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Private Sales







#1
When conducting a private firearm sale, is a background check by an FFL required or is the buyer having a valid CCW permit satisfactory?
 

Kinoons

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#4
Have we ever established if it is possible for a FFL here in NV to take the firearm from the owner, log it into their book like an out of state transfer, and then transfer it to the buyer without a BCG via their CCW?
 

MAC702

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#8
Well, maybe they could tell us what the difference in the risk is. Because on the outside, it looks like the same transfer taking place with different paperwork.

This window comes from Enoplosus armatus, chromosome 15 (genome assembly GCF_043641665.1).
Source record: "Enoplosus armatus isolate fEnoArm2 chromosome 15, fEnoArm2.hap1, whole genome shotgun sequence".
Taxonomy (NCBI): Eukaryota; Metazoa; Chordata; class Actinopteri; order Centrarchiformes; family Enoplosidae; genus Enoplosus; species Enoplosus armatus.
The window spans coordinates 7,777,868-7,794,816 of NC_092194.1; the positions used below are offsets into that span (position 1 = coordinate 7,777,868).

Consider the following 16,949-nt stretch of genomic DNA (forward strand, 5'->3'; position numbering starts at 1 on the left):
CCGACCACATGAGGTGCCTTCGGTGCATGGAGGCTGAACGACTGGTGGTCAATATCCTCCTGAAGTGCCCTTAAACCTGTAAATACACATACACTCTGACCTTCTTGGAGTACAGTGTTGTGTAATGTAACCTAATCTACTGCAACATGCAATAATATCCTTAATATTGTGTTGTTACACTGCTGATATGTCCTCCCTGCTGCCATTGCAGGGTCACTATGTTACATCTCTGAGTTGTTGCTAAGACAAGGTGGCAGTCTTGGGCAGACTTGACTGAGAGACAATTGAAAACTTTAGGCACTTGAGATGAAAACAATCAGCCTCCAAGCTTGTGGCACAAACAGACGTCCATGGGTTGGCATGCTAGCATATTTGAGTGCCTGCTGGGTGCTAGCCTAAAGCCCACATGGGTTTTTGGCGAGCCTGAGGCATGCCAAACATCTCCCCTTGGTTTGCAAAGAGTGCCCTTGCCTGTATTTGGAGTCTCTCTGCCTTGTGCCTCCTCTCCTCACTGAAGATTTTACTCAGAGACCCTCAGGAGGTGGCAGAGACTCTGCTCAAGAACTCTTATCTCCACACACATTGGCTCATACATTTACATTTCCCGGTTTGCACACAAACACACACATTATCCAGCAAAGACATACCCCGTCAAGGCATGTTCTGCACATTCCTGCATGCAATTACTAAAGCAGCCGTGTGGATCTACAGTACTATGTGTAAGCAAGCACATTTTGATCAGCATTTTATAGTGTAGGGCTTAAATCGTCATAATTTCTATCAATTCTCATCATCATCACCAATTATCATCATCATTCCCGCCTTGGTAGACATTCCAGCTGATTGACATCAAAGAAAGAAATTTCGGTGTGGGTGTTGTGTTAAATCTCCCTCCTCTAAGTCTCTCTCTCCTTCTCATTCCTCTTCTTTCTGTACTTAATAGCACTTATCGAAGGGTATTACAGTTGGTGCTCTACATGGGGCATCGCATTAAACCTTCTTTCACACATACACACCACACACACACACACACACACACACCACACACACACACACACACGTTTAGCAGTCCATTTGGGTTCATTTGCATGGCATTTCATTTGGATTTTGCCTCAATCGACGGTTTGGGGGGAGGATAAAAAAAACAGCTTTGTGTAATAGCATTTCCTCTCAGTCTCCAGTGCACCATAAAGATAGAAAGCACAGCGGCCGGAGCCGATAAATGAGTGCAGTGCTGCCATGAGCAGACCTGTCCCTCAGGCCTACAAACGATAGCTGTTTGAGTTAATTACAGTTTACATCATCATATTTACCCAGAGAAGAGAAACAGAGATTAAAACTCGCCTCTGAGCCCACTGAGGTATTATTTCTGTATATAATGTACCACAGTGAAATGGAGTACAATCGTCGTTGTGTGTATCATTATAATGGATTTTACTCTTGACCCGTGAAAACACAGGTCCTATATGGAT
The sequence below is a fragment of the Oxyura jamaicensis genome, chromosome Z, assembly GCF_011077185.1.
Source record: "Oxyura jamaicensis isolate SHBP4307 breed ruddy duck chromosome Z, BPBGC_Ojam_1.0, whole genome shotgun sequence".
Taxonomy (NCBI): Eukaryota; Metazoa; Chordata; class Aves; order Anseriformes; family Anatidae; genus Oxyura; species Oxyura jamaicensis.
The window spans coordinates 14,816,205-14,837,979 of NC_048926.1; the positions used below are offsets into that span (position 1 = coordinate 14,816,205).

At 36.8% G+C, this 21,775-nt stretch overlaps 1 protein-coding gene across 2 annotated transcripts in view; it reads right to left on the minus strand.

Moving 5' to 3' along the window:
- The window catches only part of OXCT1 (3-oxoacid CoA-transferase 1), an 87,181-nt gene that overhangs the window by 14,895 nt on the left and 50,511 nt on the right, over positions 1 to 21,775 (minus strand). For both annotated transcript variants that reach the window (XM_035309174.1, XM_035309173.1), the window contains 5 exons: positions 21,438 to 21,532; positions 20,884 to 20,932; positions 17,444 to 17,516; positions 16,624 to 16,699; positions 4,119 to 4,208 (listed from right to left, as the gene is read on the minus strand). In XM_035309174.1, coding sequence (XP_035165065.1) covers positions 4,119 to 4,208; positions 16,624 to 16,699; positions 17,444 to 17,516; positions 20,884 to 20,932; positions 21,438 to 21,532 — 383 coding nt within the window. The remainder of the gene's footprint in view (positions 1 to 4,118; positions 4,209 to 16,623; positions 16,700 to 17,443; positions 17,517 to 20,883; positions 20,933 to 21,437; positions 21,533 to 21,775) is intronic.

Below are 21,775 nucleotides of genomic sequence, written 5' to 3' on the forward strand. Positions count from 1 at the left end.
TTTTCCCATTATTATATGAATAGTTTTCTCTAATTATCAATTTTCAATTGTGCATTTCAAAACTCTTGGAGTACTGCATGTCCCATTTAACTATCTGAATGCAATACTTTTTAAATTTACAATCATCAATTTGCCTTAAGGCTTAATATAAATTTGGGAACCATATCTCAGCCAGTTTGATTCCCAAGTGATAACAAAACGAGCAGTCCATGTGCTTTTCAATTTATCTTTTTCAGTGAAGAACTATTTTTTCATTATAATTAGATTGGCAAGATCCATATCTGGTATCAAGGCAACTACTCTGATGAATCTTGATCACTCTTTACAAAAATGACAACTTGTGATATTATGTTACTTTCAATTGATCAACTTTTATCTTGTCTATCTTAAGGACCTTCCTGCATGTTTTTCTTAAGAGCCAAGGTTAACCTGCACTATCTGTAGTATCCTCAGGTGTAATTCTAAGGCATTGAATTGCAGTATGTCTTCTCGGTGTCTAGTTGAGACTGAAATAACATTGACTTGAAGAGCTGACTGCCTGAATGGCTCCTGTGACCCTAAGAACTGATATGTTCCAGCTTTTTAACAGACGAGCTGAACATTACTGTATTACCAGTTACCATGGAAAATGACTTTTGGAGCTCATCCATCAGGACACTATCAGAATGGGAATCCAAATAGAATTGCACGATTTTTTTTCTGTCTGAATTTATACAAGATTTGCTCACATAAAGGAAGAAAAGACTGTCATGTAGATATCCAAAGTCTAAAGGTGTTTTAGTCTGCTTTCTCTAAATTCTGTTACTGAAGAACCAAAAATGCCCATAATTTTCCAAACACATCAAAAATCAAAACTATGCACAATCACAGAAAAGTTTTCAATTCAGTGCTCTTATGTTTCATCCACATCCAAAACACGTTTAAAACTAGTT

Does it become an issue if the gun is later found out to be stolen? And now instead of just being a transfer facilitator, they were an actual possessor? But then, the state law requires that it's in their books as if they were anyway. Indeed, especially with transfers taking days to process, it IS in the possession of the dealer.

There are just so many reasons the state is completely out of its authority to require a federal license for something.
 

Kinoons

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#9
Why would any FFL want to take that risk?
thats why i’d like to see someone answer the question. I cannot think of any reason why it wouldn’t work but if there is something that precludes a transfer in the manner suggested i’d like to hear the reasoning.